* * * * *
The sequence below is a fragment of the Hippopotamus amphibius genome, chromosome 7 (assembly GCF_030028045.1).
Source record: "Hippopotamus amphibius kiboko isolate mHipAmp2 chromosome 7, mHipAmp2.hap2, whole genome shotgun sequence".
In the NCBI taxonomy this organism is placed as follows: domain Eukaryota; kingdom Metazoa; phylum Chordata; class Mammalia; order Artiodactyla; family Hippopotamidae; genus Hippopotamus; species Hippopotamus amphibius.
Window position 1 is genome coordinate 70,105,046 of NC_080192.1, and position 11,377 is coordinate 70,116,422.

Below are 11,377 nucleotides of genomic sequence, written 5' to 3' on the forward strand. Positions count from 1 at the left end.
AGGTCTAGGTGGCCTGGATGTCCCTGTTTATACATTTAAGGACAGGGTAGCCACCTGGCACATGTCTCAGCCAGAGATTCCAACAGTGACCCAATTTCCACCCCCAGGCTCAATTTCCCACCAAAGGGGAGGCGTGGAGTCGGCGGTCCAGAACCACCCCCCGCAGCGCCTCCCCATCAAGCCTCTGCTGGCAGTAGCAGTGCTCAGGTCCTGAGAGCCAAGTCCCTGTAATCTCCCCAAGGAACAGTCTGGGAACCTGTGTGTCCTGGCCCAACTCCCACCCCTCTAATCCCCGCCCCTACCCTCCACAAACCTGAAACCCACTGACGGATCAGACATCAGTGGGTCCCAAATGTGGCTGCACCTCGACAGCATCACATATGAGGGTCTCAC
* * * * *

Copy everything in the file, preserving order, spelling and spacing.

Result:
The sequence below is a fragment of the Hippopotamus amphibius genome, chromosome 7 (assembly GCF_030028045.1).
Source record: "Hippopotamus amphibius kiboko isolate mHipAmp2 chromosome 7, mHipAmp2.hap2, whole genome shotgun sequence".
In the NCBI taxonomy this organism is placed as follows: domain Eukaryota; kingdom Metazoa; phylum Chordata; class Mammalia; order Artiodactyla; family Hippopotamidae; genus Hippopotamus; species Hippopotamus amphibius.
Window position 1 is genome coordinate 70,105,046 of NC_080192.1, and position 11,377 is coordinate 70,116,422.

Below are 11,377 nucleotides of genomic sequence, written 5' to 3' on the forward strand. Positions count from 1 at the left end.
AGGTCTAGGTGGCCTGGATGTCCCTGTTTATACATTTAAGGACAGGGTAGCCACCTGGCACATGTCTCAGCCAGAGATTCCAACAGTGACCCAATTTCCACCCCCAGGCTCAATTTCCCACCAAAGGGGAGGCGTGGAGTCGGCGGTCCAGAACCACCCCCCGCAGCGCCTCCCCATCAAGCCTCTGCTGGCAGTAGCAGTGCTCAGGTCCTGAGAGCCAAGTCCCTGTAATCTCCCCAAGGAACAGTCTGGGAACCTGTGTGTCCTGGCCCAACTCCCACCCCTCTAATCCCCGCCCCTACCCTCCACAAACCTGAAACCCACTGACGGATCAGACATCAGTGGGTCCCAAATGTGGCTGCACCTCGACAGCATCACATATGAGGGTCTCAC